Fairness in fares
I learned, almost the hard way, that if the ticket machine isn’t working at your Metro-North stop, you still have to pay the on-board penalty of about $6 per ride. But the railroad has a way to pay you back.
Here’s the thing: About a week ago (Sun., Nov. 1), I was riding the train out of Larchmont for Grand Central Terminal with a friend and co-worker, Stacy Anderson. The ticket machines at the station weren’t working, so Stacy was unable to buy a ticket.
Yet, when we boarded the train, the conductor told us he had to charge the full fare, with the penalty. He was not able to waive the extra fare.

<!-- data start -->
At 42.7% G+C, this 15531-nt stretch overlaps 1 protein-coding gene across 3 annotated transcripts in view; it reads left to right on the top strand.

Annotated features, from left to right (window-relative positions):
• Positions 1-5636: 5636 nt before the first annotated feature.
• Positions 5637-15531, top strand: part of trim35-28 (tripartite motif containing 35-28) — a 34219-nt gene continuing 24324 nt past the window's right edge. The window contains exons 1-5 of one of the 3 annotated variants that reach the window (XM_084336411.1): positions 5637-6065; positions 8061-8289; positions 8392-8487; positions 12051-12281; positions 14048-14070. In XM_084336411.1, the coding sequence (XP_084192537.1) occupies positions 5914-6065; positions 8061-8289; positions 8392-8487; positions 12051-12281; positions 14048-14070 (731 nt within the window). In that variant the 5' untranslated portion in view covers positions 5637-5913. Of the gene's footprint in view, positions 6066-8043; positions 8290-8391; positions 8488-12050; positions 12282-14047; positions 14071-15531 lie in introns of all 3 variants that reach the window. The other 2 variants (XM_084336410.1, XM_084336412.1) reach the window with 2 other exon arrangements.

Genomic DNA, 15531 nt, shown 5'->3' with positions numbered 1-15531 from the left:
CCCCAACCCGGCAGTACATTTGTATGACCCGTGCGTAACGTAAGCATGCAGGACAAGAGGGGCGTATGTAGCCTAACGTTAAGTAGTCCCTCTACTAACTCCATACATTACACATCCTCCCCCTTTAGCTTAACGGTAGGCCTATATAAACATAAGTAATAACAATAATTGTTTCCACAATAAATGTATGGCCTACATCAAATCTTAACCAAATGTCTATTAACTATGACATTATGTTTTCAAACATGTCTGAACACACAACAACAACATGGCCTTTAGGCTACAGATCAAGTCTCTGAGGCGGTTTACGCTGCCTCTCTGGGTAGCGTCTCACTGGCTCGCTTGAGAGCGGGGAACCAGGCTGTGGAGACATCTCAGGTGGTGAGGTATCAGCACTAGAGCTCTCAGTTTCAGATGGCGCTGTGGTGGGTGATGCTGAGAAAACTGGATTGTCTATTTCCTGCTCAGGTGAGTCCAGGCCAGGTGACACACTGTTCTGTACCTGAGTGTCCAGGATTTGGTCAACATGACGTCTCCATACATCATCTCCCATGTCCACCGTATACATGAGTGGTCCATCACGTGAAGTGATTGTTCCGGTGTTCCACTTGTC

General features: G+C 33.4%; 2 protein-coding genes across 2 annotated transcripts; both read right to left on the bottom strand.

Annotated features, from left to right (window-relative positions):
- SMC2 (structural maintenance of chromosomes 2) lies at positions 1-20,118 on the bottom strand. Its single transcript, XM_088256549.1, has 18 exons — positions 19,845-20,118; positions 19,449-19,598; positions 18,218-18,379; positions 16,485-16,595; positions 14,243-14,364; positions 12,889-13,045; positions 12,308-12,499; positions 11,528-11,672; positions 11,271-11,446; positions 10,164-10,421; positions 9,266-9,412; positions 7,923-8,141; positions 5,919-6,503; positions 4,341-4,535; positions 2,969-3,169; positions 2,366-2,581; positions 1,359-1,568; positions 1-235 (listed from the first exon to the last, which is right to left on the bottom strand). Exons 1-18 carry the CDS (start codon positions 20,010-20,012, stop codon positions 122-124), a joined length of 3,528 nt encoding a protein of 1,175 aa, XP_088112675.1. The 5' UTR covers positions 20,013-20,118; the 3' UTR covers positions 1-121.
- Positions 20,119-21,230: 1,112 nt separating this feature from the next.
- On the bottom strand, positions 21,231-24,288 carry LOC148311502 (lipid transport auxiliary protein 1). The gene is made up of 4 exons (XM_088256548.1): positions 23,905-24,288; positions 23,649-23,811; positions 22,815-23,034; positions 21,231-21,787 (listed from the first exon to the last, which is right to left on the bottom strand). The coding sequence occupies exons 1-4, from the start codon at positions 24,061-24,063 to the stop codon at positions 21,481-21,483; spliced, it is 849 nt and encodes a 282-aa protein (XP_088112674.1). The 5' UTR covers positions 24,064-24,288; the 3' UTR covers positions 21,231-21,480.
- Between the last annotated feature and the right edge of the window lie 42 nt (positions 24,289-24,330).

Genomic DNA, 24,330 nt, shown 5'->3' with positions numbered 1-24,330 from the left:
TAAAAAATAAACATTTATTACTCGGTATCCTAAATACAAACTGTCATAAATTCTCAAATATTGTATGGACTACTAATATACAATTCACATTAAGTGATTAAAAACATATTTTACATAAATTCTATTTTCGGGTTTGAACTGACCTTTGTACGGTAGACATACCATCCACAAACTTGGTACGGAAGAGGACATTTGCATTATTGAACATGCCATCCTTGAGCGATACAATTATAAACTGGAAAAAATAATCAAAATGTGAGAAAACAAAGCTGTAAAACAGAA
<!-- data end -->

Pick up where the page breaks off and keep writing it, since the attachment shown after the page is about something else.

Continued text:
Fortunately, I had a 10-ride pass, so I asked the conductor to punch out another ride on that.
If I hadn’t been there, Stacy would have had to pay $13 for the one-way trip. That’s $7.25 for the ride and $5.75 for the penalty.
I asked railroad spokeswoman Marjorie Anders about this, and she told me that if you pay the on-board penalty when broken ticket machines prevented you from buying at the station, you are entitled to a refund. You can call the customer service line, 212-672-1290, and tell them what train you were on. Representatives can check remotely to see if the machines are working.
If the machines are indeed broken, the representative can send out the reimbursement.
Now, Stacy was a little unsatisfied with that solution. She thought the conductor shouldn’t charge in the first place. But that’s the way it’s done.
By the way, the on-board penalty varies depending on the base fare. The penalty can be anywhere from $5.75 to $6.50, which ever gets the fare closest to a full dollar amount.